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The Shaman’s Apprentice

by Mark J. Plotkin and Lynn Cherry


This story is about the perseverance of a culture even as people from outside attempt to change it.

A young Tirio indigenous boy is apprenticed to a shaman in the jungles of the Amazon rainforest. He learns about healing plants in the rainforest, but also about the importance of his community.

Read aloud video by Rebekah Wall

Guidelines for Philosophical Discussion

The Shaman’s Apprentice, by Lynn Cherry and Mark J. Plotkin, is a story of a little boy in a Tirio village. Mark J. Plotkin is an ethnobotanist who worked in the village of Kwamala with the Tirio people. The Tirio people live in the northeast region of the Amazon rain forest. The village of the Tirio people is along the Brazil-Suriname border. They are an agrarian culture that utilizes the slash and burn farming method. They are also hunters and fishers. Currently, the Tirio people are being threatened by the gold miners and foreign loggers who have come into the area in recent years. Mark J. Plotkin was inspired by the medical practices of the Tirio people, which involve the use of medicinal plants by the tribe shaman.

In the book, the boy’s name is Kamanya, and he lives in the village of Kwamala. When Kamanya becomes sick, it is the shaman who heals him. Soon a person from the next village comes to be cured by the shaman, but he dies. When white people come to the village of Kwamala they bring pills that cure the diseases that the shaman can not. This causes doubt among the Tirio people about the strength of their medicine and religious beliefs. Ultimately, they regain faith when an ethnobotanist points out that the medicine contained in the pills came from the rain forest itself.

The Shaman’s Apprentice addresses epistemological issues. Epistemology is the branch of philosophy which studies issues about the nature of knowledge. The epistemological issues raised in The Shaman’s Apprentice concern what we know – and how we know what we know. The book also addresses metaphysical issues. Metaphysics is the branch of philosophy that deals with the nature of the world and covers such issues as theories of mind, religion, free will, time, and even scientific issues. The Shaman’s Apprentice addresses metaphysical issues such as belief in nature vs. man and differences in the perception of medicinal cures. Ultimately, this is a book about the perseverance of a culture even as a people from outside this culture attempt to change it.

Questions for Philosophical Discussion

Sickness and Health

When we get sick, we go to see a doctor, but Kamanya saw a shaman.

  1. Would you go to a shaman? Why or why not?
  2. What makes something a medicine?
  3. Can medicine come from plants?
  4. Do you know of any medicinal plants?

Exploration and Religion

  1. What are missionaries?
  2. What did the missionaries overlook when they claimed they were bringing religion to the village?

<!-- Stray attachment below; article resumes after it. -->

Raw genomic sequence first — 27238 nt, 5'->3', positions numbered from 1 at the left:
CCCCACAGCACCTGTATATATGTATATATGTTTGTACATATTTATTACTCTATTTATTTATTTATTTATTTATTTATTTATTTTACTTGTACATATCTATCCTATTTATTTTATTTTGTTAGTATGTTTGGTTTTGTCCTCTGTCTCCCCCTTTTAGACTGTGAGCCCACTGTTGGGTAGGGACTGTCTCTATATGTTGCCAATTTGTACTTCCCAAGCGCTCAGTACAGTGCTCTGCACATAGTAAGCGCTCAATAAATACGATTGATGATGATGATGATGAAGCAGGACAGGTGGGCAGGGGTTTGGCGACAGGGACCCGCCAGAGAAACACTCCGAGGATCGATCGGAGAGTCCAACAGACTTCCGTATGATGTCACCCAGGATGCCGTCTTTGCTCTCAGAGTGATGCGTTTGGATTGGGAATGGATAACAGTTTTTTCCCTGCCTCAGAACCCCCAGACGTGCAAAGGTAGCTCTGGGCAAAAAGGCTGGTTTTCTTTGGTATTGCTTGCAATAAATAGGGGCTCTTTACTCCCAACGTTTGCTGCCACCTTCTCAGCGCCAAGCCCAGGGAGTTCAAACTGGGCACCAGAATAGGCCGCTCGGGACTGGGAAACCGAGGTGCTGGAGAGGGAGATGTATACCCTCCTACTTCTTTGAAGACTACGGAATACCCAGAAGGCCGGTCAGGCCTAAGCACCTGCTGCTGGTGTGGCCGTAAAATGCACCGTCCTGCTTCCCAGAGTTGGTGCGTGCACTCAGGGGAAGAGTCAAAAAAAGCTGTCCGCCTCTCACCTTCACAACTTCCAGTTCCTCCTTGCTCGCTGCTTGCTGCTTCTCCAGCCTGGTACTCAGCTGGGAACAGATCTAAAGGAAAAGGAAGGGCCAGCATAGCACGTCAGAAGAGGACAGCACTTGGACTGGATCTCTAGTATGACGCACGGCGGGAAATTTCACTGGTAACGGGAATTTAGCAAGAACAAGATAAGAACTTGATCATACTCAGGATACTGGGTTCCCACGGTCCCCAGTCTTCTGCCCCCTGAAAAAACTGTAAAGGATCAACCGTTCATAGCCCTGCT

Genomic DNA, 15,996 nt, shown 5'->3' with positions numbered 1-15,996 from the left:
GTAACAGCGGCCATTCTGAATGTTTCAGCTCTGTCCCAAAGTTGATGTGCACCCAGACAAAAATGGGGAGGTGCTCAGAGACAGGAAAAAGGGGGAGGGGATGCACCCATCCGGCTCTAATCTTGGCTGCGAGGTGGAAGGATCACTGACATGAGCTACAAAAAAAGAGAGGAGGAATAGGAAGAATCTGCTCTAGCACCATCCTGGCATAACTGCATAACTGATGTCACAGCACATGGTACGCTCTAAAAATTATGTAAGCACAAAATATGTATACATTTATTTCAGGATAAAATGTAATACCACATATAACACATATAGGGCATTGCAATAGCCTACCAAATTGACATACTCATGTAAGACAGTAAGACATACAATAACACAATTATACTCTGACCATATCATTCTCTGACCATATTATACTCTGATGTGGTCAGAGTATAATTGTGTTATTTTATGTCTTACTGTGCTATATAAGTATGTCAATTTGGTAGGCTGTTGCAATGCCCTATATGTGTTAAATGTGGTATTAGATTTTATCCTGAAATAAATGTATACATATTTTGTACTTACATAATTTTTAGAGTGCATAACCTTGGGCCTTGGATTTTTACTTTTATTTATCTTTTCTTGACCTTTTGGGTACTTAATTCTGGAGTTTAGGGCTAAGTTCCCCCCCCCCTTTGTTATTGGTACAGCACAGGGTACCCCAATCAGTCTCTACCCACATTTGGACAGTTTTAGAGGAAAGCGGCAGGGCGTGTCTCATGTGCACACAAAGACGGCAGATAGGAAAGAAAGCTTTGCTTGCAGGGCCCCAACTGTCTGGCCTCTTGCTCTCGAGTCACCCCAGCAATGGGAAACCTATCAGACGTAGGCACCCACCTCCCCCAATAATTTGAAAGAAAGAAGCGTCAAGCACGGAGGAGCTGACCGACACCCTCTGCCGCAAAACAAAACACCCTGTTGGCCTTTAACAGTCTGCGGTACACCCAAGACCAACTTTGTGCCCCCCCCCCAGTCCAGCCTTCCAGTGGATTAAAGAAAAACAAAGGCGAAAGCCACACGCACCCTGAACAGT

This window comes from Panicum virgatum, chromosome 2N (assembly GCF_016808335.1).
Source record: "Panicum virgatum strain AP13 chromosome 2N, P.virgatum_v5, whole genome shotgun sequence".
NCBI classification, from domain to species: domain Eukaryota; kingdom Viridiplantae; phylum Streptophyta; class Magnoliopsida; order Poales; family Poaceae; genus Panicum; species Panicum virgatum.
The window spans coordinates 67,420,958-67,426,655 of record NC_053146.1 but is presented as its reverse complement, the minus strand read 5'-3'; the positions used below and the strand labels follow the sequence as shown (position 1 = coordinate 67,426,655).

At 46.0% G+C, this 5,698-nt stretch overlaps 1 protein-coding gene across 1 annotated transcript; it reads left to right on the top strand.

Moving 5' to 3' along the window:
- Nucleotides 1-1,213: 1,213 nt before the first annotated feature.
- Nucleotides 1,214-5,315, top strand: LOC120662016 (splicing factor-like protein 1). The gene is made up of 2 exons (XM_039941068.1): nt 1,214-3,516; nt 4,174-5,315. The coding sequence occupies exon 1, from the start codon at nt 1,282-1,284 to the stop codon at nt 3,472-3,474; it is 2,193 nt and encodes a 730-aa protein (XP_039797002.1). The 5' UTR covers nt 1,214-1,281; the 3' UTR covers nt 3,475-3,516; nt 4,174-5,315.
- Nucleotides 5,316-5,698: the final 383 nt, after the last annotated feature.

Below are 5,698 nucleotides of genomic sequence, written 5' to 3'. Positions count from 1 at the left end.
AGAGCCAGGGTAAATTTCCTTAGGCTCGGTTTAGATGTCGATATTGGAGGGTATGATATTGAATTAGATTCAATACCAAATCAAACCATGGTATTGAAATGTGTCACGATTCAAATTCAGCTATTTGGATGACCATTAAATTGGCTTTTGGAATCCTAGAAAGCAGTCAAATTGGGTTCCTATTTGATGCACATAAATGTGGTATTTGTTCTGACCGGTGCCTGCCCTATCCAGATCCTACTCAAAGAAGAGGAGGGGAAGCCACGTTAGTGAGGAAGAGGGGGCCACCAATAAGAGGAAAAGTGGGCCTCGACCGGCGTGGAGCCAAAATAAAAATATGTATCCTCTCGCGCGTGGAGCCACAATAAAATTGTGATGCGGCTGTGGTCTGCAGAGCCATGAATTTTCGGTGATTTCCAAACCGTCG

3. It is good that missionaries shared their religion with the Tirio village?
  4. Can there be more than one God?
  5. Is a religion based on one God better than one based on multiple or many Gods?
  6. Is the missionaries religion better than the religion of the Tirio people?

Wisdom and Shamanism

  1. It is said that the shaman is wise. Do you think the shaman is wise?
  2. Do you know anyone that is wise?
  3. When attending school, you learn lots of things. Does this mean that you are wise?
  4. Is wisdom the same thing as knowledge?
  5. What is the difference between knowledge and wisdom?
  6. Is it important for the book of medicinal plants to be translated into Tirio for future Shamans?


Original questions and guidelines for philosophical discussion by Heather Slutz. Edited June 2020 by The Janet Prindle Institute for Ethics.

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Back to All Books Cover image for The Shaman's Apprentice featuring an illustration of two Tirio people, one a man and one a boy. They are both walking through a lush jungle and appears to be looking up at a bunch of white flowers. Download & Print Email Book Module

About the Prindle Institute

As one of the largest collegiate ethics institutes in the country, the Prindle Institute for Ethics’ uniquely robust national outreach mission serves DePauw students, faculty and staff; academics and scholars throughout the United States and in the international community; life-long learners; and the Greencastle community in a variety of ways. In 2019, the Prindle Institute partrnered with Thomas Wartenberg and became the digital home of his Teaching Children Philosophy discussion guides.

Further Resources

Some of the books on this site may contain characterizations or illustrations that are culturally insensitive or inaccurate. We encourage educators to visit the Association for Library Service to Children’s resource guide for talking to children about issues of race and culture in literature. They also have a guide for navigating tough conversations.  PBS Kids’ set of resources for talking to young children about race and racism might also be useful for educators.

Philosophy often deals with big questions like the existence of a higher power or death. Find tips for leading a philosophical discussion on our resources page.

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